The same factors had a more pronounced affect in the urban cohort. As many as 21 per cent were overweight, 18.5 per cent were developing pre-diabetes and 2 per cent had developed diabetes by the age of 21 years.

“The nutritional supplementation in early life might potentially promote metabolic capacity and thus reduce the risk of NCD. Supplementation during pregnancy reduces the risk of low birthweight but propagates few beneficial effects into childhood,” the report said.

Worse, undernutrition was also appending the rate of infections. Pointing to India, the Lancet paper said the microbiota of Indian children with stunting was short of probiotic species (good bacteria beneficial to intestine) and rich in the ones causing inflammation (infections).

Incidentally, a National Sample Survey Organisation report in November noted that among all ailments, it were infections that were making Indians the most sick. These infections included malaria, viral hepatitis / jaundice, acute diarrhoeal diseases / dysentery, dengue fever, chikungunya, measles, acute encephalitis syndrome, typhoid, hookworm infection filariasis, tuberculosis and others.

In LMICs, the nutrition transition could exacerbate the inflammatory burden of malnutrition.

Malnutrition and economy

Nutrition has a clear class divide too, the Lancet report confirmed. In India, the tribal population was more affected than the rest, it said. However, this divide was not limited to India.

“In high-income countries such as Canada, Australia, and the United Kingdom, for example, First Nation, Indigenous, and ethnic minority populations, respectively, typically show higher levels of low birthweight and childhood undernutrition than do the general population, but also increased risk of obesity and NCDs in later life. Similarly, African Americans show persisting deficits in birthweight relative to people of European ancestry. Additionally, Hispanic and African Americans have greater prevalence of adult obesity than Americans of European descent,” it said.

But is the double burden of malnutrition restricted to health? No, said The Lancet. “More than two decades back, Barry M Popkin and his colleagues identified costs of 1 per cent and 2 per cent of gross domestic product from undernutrition, overweight, and associated NCDs in China and India, respectively,” it said referring to a paper authored by Popkin.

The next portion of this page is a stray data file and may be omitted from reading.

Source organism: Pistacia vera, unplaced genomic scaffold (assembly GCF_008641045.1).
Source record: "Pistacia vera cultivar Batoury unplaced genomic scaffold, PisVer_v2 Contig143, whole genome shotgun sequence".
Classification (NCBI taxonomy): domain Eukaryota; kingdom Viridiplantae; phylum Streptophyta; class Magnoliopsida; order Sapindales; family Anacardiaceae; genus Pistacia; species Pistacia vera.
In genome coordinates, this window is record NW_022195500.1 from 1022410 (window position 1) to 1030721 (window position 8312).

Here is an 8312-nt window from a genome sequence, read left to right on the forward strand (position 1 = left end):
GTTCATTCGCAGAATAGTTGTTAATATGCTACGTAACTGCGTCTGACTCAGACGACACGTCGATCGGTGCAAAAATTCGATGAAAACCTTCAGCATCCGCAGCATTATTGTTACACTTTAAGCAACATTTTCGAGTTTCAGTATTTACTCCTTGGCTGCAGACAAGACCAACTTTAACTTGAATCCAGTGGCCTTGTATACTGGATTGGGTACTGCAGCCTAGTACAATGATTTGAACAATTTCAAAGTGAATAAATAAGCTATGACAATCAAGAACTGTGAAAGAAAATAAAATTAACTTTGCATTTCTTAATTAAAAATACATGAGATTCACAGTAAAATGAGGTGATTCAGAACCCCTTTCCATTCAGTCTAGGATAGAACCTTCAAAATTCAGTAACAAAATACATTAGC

Other than India, it is the LMICs which are bearing the brunt of the double burden. The Lancet report said more than one in three of them faced both the extremes.  And, shifts in food systems were to be primarily blamed for that.

“All forms of malnutrition have a common denominator — food systems that fail to provide all people with healthy, safe, affordable, and sustainable diets. Changing this will require action across food systems — from production and processing, through trade and distribution, pricing, marketing, and labelling, to consumption and waste. All relevant policies and investments must be radically re-examined,” lead author of the report, Francesco Branca, who is director of the Department of Nutrition for Health and Development, World Health Organization, said.

The report identified a set of ‘double-duty actions’ that not only reduced the risk of nutritional deficiencies leading to underweight, wasting, stunting or micronutrient deficiencies but also obesity or NCDs, with the same sets of intervention.

These range from improved antenatal care and breastfeeding practices, to social welfare, as well as new agricultural and food system policies with healthy diets as their primary goal.